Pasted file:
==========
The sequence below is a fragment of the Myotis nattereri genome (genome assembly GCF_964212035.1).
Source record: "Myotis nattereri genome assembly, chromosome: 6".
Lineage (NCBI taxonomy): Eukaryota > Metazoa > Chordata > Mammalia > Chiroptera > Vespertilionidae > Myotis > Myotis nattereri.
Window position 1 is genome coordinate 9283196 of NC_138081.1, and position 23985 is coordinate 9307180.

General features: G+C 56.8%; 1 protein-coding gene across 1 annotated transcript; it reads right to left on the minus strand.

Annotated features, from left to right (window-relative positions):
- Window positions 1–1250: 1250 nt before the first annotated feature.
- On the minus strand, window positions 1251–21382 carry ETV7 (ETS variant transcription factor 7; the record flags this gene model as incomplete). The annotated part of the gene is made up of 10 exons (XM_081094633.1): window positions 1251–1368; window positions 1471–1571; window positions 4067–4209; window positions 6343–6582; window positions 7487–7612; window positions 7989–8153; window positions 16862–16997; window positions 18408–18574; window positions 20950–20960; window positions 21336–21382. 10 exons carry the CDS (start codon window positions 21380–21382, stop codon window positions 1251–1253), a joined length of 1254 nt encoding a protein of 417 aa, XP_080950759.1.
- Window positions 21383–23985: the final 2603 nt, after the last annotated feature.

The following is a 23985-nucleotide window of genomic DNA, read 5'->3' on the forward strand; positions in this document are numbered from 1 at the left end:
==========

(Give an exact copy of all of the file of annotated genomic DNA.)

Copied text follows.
The sequence below is a fragment of the Myotis nattereri genome (genome assembly GCF_964212035.1).
Source record: "Myotis nattereri genome assembly, chromosome: 6".
Lineage (NCBI taxonomy): Eukaryota > Metazoa > Chordata > Mammalia > Chiroptera > Vespertilionidae > Myotis > Myotis nattereri.
Window position 1 is genome coordinate 9283196 of NC_138081.1, and position 23985 is coordinate 9307180.

General features: G+C 56.8%; 1 protein-coding gene across 1 annotated transcript; it reads right to left on the minus strand.

Annotated features, from left to right (window-relative positions):
- Window positions 1–1250: 1250 nt before the first annotated feature.
- On the minus strand, window positions 1251–21382 carry ETV7 (ETS variant transcription factor 7; the record flags this gene model as incomplete). The annotated part of the gene is made up of 10 exons (XM_081094633.1): window positions 1251–1368; window positions 1471–1571; window positions 4067–4209; window positions 6343–6582; window positions 7487–7612; window positions 7989–8153; window positions 16862–16997; window positions 18408–18574; window positions 20950–20960; window positions 21336–21382. 10 exons carry the CDS (start codon window positions 21380–21382, stop codon window positions 1251–1253), a joined length of 1254 nt encoding a protein of 417 aa, XP_080950759.1.
- Window positions 21383–23985: the final 2603 nt, after the last annotated feature.

The following is a 23985-nucleotide window of genomic DNA, read 5'->3' on the forward strand; positions in this document are numbered from 1 at the left end: